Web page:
On toxic artistic leadership (part three): Manifesto for theater ethics

Theater has a long, wretched past of tolerance for behavior that would be defined as unprofessional, let alone borderline psychotic, anywhere else.

Back in the 1980s, the Harvard University Business School dismissed offers to create a curriculum in ethics—free of charge, if I remember correctly; an alumnus even offered to pay for it. The Business faculty rejected it as totally unnecessary (how dare anyone insinuate that Harvard produced cheats?).

The result? A massive insider trading scandal on Wall Street, whose instigators were Harvard Business School grads. Then, and only then, did Harvard evince any interest in business ethics.

I mention this because our own profession has crossed a critical threshold, and we need to consider our long, wretched past of tolerance for behavior that would be defined as unprofessional, let alone borderline psychotic, anywhere else. Only in the past year, with the maturity of the Me Too and Black Lives Matter movements, have we seen uprisings at theaters across the country, demanding the dismissal of directors whose unprofessional attitude has poisoned the environment in which we all live and breathe.

But the problem is deeply rooted; we can’t pretend we’ve solved anything by kicking a few arrogant people out the door. Because for every abusive artistic director who departs, one hundred more are waiting to take their place.

We pride ourselves on being at the front lines of the battle for social justice and equity, which is nice; but how many theater programs offer a course in professional ethics? When did we pull our aspiring actors, designers, directors aside to talk about what it takes to create a truly innovative, open environment where all are free to achieve at the highest level? And when did we demand that every acting coach, every professor, model the kind of professional behavior our students deserve?

We’re fully committed in our struggle against Trump and Trumpism, but only recently have we acknowledged that actually we have a few Trumps of our own. What’s more, we don’t acknowledge the toxic personalities in our profession until it’s nearly too late—we pass them along, like a virus, from theater to theater and from production to production. We wait until they’re in a position of high authority, where they can do the most damage to an organization, before we take action.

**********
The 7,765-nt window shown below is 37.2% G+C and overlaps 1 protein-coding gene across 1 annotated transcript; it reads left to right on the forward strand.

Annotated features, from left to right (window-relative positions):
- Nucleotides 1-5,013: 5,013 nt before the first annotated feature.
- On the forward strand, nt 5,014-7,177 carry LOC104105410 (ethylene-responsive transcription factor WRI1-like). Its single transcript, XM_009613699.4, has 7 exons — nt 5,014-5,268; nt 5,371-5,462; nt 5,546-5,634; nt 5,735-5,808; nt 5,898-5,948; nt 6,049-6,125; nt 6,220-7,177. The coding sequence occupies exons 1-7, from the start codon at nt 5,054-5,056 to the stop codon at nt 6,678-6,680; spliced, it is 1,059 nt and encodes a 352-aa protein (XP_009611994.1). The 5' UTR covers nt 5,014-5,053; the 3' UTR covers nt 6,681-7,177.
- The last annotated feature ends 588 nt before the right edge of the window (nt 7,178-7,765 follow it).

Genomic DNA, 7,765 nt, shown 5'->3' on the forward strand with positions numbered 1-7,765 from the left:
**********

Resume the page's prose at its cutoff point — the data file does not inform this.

And that’s assuming the artists and front-office staff, like those at the American Shakespeare Center, have the courage to take on the threat. Which almost never happens, because—guess what?—we are not trained to stand up for our rights in our own workplace. We’re not given the tools we need, and deserve, to prevent abuse from happening in the first place. Our professional theaters are not structured to provide avenues through which destructive behaviors can be discussed and prevented.

Which is strange, given the demands we make of every other workplace I can think of.

As a theater historian, I can wax long and lyrical about the horrific abuses that theater artists have suffered down through the ages. But why waste time with Rome or Victorian London? We’ve got figures of authority, from the acting studios on up, who regard it as their birthright to seduce and abuse everyone in the room. Beyond a certain point we have to stop blaming the Emperor, or even the Queen. When we refuse to set basic standards, or to enforce those we have already put in place, we can’t complain when our authority figures behave like tyrants.

We have to demand that everyone we work with, at all levels of the profession, recommit to a set of ethical guidelines—to be determined by consensus among the various specialties in our field. We need to put guardrails in place, so that artistic disputes are treated as just that, artistic disputes, and so that they do not metastasize into personal attacks. We also need to enforce basic standards of pedagogy, particularly but not exclusively in the area of actor training.

One last thought, for now: do we live in a democracy? If so, why is it that so few professional companies operate like one? Why is it that artistic directors are hired without taking past complaints about their behavior into account? We need to put all boards of directors on notice that a company’s workers deserve a seat at the table, from which they can participate actively in major hiring decisions and raise issues of governance and process. The explosion at the ASC, which has devastated the entire company, was preventable. A democratic process, with mutual empowerment and free flow of information among all the parts of the organization, is essential.


On toxic artistic leadership (part one): When workers unite in protest by Andrew Walker White



On toxic artistic leadership (part two): Training actors to be abused by Andrew Walker White


  1. Was there really a need to bring national politics into an otherwise good discussion of an important subject, under the arrogant assumption that everyone shares your (in this case, irrelevant) political opinion?

  2. As a board member at a company that did involve our artistic circle and our broader community during an artistic director search, that process also led us to build a better position description and attract higher quality applicants. Many of the “More just” ways of doing things I’m seeing recommended in the course of a long overdue reexamination of our art form have the added benefits of being more effective. I’ll take good ideas for either reason, but when you get both, Woo Hoo.


Please enter your comment!
Please enter your name here